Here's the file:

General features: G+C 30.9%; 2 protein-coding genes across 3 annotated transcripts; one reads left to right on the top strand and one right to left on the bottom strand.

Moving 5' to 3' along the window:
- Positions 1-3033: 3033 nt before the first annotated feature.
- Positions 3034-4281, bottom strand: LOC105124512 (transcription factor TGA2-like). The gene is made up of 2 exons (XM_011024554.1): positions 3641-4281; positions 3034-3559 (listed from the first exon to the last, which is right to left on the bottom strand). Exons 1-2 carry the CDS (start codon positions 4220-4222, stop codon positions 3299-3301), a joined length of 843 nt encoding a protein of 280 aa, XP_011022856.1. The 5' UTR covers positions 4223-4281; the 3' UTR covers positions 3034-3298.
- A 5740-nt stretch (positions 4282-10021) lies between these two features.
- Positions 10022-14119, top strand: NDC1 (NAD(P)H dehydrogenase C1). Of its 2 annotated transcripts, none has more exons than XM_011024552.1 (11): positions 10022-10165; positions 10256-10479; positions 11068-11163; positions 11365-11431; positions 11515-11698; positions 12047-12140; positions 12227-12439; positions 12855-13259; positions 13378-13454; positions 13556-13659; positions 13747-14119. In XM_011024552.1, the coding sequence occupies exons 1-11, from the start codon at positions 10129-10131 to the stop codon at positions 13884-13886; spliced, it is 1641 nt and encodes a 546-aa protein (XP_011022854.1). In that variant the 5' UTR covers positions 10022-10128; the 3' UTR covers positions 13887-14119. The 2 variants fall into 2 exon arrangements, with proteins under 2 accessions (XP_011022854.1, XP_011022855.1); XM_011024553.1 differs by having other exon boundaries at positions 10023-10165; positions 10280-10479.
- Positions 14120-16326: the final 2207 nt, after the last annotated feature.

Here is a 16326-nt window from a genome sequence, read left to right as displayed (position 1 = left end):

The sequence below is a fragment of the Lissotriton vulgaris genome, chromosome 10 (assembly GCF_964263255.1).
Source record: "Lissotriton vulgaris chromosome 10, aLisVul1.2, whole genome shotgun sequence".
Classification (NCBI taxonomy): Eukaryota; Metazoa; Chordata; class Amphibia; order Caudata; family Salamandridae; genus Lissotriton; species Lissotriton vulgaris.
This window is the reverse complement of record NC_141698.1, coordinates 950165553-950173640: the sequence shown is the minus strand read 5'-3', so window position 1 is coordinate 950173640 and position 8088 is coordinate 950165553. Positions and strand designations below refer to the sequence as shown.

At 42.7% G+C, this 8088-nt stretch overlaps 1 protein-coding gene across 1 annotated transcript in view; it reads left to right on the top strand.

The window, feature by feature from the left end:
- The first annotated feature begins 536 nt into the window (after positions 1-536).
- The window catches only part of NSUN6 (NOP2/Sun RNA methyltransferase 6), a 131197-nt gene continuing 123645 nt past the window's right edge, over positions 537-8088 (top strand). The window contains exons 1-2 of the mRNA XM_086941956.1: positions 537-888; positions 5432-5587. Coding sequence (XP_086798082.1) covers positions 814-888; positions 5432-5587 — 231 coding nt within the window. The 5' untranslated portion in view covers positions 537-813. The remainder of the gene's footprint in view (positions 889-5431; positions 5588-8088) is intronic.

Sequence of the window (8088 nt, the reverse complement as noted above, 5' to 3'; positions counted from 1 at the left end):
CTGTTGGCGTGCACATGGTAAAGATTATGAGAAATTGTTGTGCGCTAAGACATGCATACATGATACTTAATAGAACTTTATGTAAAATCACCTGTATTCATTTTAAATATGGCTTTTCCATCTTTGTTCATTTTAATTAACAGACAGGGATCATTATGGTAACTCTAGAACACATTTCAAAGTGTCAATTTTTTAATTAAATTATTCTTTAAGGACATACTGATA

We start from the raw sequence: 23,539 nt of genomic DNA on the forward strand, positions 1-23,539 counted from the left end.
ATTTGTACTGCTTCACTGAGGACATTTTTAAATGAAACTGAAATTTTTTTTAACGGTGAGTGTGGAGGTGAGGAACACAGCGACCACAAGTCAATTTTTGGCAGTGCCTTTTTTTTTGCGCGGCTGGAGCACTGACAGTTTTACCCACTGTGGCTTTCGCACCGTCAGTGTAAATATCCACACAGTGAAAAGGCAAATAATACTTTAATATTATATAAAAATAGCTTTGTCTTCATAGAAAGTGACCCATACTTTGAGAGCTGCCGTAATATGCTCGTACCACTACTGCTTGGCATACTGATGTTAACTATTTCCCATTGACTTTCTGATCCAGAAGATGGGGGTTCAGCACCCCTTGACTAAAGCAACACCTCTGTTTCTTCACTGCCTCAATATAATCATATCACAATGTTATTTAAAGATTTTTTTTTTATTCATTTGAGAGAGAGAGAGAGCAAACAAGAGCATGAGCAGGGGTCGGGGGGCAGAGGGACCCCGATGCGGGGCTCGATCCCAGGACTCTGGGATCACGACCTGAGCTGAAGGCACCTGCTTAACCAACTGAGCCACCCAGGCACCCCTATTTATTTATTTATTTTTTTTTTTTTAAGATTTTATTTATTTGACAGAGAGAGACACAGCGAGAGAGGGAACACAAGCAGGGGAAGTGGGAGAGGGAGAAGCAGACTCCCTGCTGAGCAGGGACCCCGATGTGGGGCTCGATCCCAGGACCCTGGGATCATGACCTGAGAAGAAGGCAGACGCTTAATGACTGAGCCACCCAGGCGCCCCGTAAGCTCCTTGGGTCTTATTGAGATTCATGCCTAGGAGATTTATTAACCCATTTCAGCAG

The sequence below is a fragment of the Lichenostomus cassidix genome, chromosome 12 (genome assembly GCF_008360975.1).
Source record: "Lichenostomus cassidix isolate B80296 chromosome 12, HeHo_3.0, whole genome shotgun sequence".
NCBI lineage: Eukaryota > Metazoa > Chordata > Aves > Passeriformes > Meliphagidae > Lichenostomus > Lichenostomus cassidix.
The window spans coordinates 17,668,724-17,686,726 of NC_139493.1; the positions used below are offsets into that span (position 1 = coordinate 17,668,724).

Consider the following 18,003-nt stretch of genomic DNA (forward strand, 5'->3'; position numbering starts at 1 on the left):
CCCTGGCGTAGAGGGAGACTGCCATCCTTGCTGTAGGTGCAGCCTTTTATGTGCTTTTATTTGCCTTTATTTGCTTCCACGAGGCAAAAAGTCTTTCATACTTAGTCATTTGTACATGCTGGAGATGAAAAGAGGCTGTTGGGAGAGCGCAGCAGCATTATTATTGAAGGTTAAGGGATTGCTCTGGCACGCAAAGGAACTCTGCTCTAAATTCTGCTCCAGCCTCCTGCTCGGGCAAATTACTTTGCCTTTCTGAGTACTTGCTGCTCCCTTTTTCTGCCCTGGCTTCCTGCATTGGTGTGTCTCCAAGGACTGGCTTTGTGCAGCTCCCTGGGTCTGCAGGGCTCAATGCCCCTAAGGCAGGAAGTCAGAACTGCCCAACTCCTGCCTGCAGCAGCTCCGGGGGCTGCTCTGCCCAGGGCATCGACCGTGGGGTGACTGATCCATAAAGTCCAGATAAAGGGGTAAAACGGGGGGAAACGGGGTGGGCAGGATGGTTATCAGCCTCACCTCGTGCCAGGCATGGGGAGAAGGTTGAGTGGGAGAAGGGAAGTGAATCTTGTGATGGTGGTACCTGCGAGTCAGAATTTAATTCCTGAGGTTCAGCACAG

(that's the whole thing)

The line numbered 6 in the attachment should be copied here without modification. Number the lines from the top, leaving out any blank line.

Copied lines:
- Positions 10022-14119, top strand: NDC1 (NAD(P)H dehydrogenase C1). Of its 2 annotated transcripts, none has more exons than XM_011024552.1 (11): positions 10022-10165; positions 10256-10479; positions 11068-11163; positions 11365-11431; positions 11515-11698; positions 12047-12140; positions 12227-12439; positions 12855-13259; positions 13378-13454; positions 13556-13659; positions 13747-14119. In XM_011024552.1, the coding sequence occupies exons 1-11, from the start codon at positions 10129-10131 to the stop codon at positions 13884-13886; spliced, it is 1641 nt and encodes a 546-aa protein (XP_011022854.1). In that variant the 5' UTR covers positions 10022-10128; the 3' UTR covers positions 13887-14119. The 2 variants fall into 2 exon arrangements, with proteins under 2 accessions (XP_011022854.1, XP_011022855.1); XM_011024553.1 differs by having other exon boundaries at positions 10023-10165; positions 10280-10479.